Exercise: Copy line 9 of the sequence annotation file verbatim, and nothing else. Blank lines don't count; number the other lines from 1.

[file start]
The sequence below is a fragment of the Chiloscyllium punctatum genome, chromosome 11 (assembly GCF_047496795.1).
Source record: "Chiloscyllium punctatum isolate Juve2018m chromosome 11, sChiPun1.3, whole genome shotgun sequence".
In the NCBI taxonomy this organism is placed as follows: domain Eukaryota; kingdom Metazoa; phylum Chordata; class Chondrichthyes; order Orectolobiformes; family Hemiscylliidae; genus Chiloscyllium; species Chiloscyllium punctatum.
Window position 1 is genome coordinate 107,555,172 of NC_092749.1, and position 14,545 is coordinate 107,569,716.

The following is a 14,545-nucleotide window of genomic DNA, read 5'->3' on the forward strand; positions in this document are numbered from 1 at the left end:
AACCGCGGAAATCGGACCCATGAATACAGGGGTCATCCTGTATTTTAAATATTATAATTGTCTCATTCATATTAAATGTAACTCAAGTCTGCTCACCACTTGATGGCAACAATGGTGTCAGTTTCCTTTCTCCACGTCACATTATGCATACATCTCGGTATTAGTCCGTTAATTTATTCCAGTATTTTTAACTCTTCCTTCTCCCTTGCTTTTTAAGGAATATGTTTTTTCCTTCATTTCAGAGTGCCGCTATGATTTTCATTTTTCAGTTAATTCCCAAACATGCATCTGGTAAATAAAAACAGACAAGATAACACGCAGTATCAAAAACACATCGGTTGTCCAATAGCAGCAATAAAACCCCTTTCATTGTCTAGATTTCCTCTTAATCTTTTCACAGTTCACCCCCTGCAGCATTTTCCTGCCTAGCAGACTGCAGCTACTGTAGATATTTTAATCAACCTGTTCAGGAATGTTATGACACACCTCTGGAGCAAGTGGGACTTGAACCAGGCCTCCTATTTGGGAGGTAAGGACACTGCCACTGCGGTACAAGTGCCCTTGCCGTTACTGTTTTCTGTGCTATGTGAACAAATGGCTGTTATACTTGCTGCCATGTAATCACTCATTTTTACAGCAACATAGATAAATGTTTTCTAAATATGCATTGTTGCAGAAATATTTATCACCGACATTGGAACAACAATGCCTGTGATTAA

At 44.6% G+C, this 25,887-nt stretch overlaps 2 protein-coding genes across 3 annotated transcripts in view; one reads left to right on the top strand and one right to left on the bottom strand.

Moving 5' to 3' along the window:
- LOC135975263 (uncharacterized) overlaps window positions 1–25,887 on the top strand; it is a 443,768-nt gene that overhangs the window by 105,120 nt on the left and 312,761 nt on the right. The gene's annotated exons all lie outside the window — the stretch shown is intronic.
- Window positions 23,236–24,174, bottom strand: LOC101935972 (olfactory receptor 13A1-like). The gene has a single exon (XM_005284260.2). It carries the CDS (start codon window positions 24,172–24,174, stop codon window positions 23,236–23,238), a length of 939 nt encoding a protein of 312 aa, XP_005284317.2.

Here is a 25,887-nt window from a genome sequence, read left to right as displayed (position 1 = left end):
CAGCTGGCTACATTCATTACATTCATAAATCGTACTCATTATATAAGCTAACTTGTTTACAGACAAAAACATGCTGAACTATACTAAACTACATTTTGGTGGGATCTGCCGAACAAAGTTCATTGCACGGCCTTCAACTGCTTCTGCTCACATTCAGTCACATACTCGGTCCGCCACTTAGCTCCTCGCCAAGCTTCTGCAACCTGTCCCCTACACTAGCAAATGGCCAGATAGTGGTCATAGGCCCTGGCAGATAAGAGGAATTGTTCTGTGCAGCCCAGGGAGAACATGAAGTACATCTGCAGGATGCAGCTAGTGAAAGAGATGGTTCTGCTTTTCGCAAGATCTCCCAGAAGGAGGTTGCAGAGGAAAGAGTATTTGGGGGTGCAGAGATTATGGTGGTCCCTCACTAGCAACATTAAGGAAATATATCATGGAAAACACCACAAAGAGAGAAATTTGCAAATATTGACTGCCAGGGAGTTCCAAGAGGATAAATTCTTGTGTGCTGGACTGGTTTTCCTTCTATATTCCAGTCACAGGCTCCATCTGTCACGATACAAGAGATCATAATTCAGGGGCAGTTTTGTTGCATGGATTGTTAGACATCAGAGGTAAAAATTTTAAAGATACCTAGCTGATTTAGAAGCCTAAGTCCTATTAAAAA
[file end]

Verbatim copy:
- LOC135975263 (uncharacterized) overlaps window positions 1–25,887 on the top strand; it is a 443,768-nt gene that overhangs the window by 105,120 nt on the left and 312,761 nt on the right. The gene's annotated exons all lie outside the window — the stretch shown is intronic.